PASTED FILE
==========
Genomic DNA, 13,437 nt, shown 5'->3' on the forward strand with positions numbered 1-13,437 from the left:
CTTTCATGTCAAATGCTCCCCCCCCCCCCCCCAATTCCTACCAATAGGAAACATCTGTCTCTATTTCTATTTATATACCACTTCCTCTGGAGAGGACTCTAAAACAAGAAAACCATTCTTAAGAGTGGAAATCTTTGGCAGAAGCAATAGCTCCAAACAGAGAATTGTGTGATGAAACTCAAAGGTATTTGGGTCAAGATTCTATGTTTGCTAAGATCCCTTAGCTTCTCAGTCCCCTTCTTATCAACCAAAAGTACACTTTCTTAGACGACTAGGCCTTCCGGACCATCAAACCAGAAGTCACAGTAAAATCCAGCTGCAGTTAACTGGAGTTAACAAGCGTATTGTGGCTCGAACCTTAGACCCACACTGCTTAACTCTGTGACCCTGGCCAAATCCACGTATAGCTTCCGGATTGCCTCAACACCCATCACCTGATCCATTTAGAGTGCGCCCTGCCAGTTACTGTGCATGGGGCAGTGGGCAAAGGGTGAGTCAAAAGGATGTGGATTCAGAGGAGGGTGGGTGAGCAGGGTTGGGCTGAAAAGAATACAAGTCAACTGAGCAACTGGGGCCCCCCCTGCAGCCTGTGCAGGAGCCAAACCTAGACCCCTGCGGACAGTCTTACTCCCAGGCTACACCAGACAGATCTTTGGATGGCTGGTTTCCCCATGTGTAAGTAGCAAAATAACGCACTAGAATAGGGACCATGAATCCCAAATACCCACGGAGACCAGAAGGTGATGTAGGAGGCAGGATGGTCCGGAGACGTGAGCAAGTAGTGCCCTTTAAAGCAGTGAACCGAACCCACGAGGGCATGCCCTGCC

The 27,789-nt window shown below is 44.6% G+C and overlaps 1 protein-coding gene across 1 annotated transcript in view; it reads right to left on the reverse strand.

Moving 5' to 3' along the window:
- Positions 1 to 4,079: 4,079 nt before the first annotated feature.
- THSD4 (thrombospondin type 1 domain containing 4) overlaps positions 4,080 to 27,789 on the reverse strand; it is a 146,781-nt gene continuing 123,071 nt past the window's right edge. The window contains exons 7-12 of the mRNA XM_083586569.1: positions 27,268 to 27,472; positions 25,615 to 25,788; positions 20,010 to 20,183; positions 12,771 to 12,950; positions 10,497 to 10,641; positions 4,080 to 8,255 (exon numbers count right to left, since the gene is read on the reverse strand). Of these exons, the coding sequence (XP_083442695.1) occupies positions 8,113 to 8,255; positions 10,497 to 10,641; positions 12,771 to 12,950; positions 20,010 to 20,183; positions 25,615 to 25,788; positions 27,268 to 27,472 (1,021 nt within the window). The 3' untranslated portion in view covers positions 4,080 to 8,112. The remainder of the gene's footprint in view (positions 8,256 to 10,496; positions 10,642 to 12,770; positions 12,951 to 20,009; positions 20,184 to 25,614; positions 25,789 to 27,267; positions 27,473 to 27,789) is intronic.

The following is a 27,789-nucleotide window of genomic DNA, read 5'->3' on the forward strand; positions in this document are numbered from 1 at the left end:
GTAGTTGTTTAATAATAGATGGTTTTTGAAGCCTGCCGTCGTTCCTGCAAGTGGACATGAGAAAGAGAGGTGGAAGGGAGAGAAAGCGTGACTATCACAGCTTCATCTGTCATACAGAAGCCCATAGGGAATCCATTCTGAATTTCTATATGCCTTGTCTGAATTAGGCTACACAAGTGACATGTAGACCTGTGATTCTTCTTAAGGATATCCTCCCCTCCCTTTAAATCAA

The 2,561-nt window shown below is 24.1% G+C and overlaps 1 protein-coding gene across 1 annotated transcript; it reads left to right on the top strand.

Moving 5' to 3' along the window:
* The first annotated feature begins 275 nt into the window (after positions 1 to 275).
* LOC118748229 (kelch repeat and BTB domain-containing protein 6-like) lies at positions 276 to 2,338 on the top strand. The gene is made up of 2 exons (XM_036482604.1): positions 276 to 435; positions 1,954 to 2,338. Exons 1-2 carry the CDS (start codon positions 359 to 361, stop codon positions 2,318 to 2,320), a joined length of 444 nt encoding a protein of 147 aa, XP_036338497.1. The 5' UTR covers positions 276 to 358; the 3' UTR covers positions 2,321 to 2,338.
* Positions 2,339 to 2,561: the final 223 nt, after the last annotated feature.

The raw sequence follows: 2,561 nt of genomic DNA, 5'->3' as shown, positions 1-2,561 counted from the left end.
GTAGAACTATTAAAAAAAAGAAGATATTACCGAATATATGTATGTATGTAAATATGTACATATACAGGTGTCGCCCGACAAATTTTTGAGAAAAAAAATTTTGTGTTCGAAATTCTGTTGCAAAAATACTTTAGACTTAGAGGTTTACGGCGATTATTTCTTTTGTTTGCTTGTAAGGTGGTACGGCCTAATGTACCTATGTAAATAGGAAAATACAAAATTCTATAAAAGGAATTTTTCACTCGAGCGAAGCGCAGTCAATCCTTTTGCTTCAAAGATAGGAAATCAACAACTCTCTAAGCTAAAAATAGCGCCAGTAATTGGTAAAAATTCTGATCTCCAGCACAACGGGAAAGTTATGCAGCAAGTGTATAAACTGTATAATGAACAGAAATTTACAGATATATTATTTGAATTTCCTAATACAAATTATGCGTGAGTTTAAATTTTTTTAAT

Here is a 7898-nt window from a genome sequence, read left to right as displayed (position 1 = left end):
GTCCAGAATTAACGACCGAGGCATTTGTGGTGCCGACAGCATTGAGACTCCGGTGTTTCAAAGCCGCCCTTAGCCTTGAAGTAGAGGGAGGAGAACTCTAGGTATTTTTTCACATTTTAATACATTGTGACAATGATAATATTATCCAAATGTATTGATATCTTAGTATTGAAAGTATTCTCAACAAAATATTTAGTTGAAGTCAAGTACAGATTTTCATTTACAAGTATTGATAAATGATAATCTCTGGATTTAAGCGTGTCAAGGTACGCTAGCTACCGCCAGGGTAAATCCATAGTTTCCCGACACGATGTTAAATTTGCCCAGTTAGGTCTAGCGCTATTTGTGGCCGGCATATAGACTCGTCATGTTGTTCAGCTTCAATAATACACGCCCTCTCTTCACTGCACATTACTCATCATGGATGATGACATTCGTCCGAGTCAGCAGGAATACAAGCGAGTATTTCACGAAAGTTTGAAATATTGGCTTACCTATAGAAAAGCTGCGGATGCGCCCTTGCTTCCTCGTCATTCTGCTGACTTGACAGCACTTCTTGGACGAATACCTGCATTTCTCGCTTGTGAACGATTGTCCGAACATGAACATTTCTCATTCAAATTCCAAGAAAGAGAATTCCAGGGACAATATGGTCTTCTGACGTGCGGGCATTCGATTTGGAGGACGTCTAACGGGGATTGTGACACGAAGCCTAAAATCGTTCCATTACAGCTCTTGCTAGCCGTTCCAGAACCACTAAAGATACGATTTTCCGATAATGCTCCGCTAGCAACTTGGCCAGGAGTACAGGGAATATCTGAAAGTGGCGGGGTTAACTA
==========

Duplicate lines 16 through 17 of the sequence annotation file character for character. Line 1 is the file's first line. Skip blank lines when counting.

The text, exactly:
Here is a 7898-nt window from a genome sequence, read left to right as displayed (position 1 = left end):
GTCCAGAATTAACGACCGAGGCATTTGTGGTGCCGACAGCATTGAGACTCCGGTGTTTCAAAGCCGCCCTTAGCCTTGAAGTAGAGGGAGGAGAACTCTAGGTATTTTTTCACATTTTAATACATTGTGACAATGATAATATTATCCAAATGTATTGATATCTTAGTATTGAAAGTATTCTCAACAAAATATTTAGTTGAAGTCAAGTACAGATTTTCATTTACAAGTATTGATAAATGATAATCTCTGGATTTAAGCGTGTCAAGGTACGCTAGCTACCGCCAGGGTAAATCCATAGTTTCCCGACACGATGTTAAATTTGCCCAGTTAGGTCTAGCGCTATTTGTGGCCGGCATATAGACTCGTCATGTTGTTCAGCTTCAATAATACACGCCCTCTCTTCACTGCACATTACTCATCATGGATGATGACATTCGTCCGAGTCAGCAGGAATACAAGCGAGTATTTCACGAAAGTTTGAAATATTGGCTTACCTATAGAAAAGCTGCGGATGCGCCCTTGCTTCCTCGTCATTCTGCTGACTTGACAGCACTTCTTGGACGAATACCTGCATTTCTCGCTTGTGAACGATTGTCCGAACATGAACATTTCTCATTCAAATTCCAAGAAAGAGAATTCCAGGGACAATATGGTCTTCTGACGTGCGGGCATTCGATTTGGAGGACGTCTAACGGGGATTGTGACACGAAGCCTAAAATCGTTCCATTACAGCTCTTGCTAGCCGTTCCAGAACCACTAAAGATACGATTTTCCGATAATGCTCCGCTAGCAACTTGGCCAGGAGTACAGGGAATATCTGAAAGTGGCGGGGTTAACTA